The more that high school coaches have to teach fundamentals to older players, the less time they get to dig deeper into their advanced training vault. It’s kind of like taking remedial courses in college — it’s a small setback to a greater goal.
“The most underrated, yet most important, of all jobs in the coaching profession is the junior high coach,” said Tommy Gates, the girls’ coach at Navasota (Texas) High School for the past 18 years, and who has won more than 650 games as both a college and high school head coach. “Any time a school is consistently a winner year after year, you can bet there is a hard-working junior high coach, or a coach in the system who is teaching solid fundamentals — and probably getting very little recognition- behind the program."
Now some towns or municipalities have good youth basketball programs that feed into junior highs and middle schools, but no matter the level, development of young players through solid basic fundamentals is vital.
In all, it comes down to three basic offensive fundamentals — dribbling, passing and layups.
Gates — who previously coached the girls’ team at Hillsboro (Texas), the University of Nevada women’s team and high school boys in Texas — said it’s imperative to teach the kids the right way, right away so they don’t develop bad habits. He offered some suggestions.
“Teach them left-and right-handed dribbling, but stress the left hand early,” Gates said.
And that’s just the beginning.
Gates advises youth coaches to focus on teaching the crossover dribble and making players keep the ball low. Coaches should also show players how to do a reverse pivot, Gates said, but let the players master it without a ball, then let them work on it with the ball. This is to teach them proper footwork.
Next, Gates said, put them through a stop-and-go dribble. Players start on the baseline and begin dribbling down the court when coach blows the whistle, and they stop running (but continue dribbling) when coach blows the second whistle. Keep doing this drill until the player reaches the other baseline. One important thing to keep in mind, Gates said, is for the player to keep his or her eyes looking forward and to not look down at the ball while they’re dribbling.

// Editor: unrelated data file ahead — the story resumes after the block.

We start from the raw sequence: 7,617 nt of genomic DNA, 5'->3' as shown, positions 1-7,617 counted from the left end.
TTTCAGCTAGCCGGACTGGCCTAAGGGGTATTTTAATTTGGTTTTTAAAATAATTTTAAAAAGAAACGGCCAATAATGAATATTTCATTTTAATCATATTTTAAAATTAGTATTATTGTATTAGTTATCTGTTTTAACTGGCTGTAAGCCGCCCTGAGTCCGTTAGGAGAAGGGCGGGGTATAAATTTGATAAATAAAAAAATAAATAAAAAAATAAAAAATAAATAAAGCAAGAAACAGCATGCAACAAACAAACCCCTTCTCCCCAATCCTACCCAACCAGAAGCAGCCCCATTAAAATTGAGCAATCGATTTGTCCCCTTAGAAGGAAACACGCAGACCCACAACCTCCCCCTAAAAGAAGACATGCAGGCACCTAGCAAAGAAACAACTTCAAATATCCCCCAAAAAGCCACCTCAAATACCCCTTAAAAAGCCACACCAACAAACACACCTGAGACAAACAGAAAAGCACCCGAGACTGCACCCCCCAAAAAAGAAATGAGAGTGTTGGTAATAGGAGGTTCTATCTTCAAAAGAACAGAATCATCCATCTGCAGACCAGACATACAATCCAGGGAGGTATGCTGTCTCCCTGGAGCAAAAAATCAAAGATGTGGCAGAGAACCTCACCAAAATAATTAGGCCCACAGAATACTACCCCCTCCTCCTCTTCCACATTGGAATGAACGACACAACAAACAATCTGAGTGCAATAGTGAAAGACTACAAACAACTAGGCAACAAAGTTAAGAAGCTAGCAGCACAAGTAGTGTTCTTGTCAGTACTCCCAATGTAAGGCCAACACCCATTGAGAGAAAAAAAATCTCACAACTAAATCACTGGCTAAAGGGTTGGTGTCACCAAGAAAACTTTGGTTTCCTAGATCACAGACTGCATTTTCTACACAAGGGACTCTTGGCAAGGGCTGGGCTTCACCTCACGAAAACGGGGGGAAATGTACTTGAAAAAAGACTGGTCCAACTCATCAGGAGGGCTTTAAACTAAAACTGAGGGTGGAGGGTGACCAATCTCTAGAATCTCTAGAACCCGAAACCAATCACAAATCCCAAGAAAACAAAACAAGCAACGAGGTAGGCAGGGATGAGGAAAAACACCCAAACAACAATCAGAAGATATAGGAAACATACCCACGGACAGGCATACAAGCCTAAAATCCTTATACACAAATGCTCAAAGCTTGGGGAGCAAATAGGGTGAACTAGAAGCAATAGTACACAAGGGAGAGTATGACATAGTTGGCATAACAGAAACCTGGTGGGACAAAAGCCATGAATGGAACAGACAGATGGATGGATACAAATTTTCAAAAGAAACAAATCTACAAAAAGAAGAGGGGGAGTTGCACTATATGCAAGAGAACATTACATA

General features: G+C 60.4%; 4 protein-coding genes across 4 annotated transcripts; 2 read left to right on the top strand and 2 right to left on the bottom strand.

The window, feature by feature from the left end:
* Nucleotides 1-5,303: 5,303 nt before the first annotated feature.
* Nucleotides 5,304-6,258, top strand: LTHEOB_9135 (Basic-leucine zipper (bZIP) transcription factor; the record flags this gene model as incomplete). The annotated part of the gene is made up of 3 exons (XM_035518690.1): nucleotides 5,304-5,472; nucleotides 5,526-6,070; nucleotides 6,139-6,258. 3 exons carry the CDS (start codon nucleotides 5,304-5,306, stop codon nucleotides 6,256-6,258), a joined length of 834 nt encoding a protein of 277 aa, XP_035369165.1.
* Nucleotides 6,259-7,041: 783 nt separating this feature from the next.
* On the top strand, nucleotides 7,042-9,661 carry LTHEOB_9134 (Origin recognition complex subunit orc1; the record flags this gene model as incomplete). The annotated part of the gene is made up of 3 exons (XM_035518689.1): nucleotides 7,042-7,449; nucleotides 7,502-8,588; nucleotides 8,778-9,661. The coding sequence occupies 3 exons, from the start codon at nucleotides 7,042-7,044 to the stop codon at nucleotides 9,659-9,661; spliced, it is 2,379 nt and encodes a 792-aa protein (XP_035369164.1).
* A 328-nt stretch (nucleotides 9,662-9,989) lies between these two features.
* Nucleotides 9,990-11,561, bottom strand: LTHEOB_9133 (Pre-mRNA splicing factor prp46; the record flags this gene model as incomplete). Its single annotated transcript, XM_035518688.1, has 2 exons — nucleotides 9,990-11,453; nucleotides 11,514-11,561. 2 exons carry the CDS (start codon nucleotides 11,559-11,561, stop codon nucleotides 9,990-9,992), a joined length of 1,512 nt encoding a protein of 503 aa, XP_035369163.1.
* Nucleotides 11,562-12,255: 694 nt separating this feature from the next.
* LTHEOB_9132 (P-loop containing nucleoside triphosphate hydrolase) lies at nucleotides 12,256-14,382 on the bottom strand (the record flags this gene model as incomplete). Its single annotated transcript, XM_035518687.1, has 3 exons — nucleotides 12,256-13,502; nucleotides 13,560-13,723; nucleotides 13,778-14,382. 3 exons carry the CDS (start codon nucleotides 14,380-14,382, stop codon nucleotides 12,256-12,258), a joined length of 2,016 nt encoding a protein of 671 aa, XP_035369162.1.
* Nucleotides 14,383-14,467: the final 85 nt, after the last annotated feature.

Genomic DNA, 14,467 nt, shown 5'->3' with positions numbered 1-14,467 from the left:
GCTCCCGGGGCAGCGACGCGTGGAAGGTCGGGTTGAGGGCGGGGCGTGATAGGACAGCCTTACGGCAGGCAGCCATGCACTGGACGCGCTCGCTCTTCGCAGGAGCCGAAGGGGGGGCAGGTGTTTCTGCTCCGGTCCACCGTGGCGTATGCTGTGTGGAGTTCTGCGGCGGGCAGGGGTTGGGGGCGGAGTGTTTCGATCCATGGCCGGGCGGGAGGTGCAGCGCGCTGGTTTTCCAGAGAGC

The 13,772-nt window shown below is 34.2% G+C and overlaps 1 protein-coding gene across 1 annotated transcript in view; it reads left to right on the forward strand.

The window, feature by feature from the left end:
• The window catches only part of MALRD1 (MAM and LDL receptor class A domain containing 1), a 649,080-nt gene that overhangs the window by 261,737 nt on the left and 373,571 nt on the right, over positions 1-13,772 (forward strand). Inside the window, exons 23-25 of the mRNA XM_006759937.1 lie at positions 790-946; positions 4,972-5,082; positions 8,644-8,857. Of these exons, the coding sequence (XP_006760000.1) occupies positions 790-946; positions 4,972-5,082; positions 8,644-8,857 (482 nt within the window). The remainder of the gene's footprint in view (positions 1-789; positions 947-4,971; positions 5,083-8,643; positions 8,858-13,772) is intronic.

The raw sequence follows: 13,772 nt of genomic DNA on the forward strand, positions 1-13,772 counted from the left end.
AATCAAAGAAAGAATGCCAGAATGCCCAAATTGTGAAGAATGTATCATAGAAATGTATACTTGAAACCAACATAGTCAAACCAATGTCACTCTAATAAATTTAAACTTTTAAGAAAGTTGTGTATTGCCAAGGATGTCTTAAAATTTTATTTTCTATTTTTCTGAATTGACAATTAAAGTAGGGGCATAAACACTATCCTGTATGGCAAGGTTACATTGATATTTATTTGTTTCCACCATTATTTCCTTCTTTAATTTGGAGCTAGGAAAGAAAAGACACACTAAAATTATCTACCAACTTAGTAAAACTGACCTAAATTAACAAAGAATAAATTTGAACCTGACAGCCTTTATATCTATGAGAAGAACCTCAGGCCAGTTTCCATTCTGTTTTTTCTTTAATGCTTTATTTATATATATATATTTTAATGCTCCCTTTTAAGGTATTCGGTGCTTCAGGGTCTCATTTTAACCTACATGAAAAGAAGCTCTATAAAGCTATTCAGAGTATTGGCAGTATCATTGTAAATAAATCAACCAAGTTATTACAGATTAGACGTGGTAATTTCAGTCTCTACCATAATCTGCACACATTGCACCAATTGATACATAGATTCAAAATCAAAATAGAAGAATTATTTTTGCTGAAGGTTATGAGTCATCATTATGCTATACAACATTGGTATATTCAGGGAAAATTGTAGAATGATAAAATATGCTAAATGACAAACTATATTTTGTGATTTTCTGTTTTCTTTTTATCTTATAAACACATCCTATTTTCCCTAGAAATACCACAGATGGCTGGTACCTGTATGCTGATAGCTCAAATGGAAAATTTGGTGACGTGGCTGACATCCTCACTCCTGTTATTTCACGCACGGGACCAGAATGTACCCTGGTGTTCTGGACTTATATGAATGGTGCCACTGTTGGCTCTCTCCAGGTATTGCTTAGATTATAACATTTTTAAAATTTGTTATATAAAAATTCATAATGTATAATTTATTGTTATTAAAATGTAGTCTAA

Other dribbling drills include dribbling in circles on the court, dribbling the lines and full-court zig-zag dribbling.
Although kids may think basketball is all about getting the ball and shooting, they must understand the importance of passing. Gates said when teaching young players to pass, teach them these four: two-handed chest pass, two-handed bounce pass, two-handed overhead pass, and the right- or left-handed baseball pass.
Gates said to stress the chest pass first with proper form — thumbs together on the back of the ball, elbows slightly out, snap wrists on the follow through and step out in the direction of the pass. On the bounce pass, use the chest pass instructions, except push the ball down and out to the court.
The best way for players to work on these drills is put them in stationary lines back and forth to each other, Gates said.
Gates stressed layups by teaching both right-hand and left-hand layups, focusing on the proper hand position on the ball and the proper footwork — on a right-handed layup, push off with the left foot and drive the right knee up and lay the ball off the backboard (coaches like describing the action as climbing a ladder).
For left-handed layups, it’s the opposite. Push off the floor with their right foot and dive the left knee in the air while laying the ball up on the backboard with their left hand.
Gates said to follow simple steps like these, and continue repetition after repetition, to sharpen the skills of younger players and they will be ready to play as they reach the next levels, where they’ll get more advanced knowledge of the game.
From GameChanger and Scott McDonald.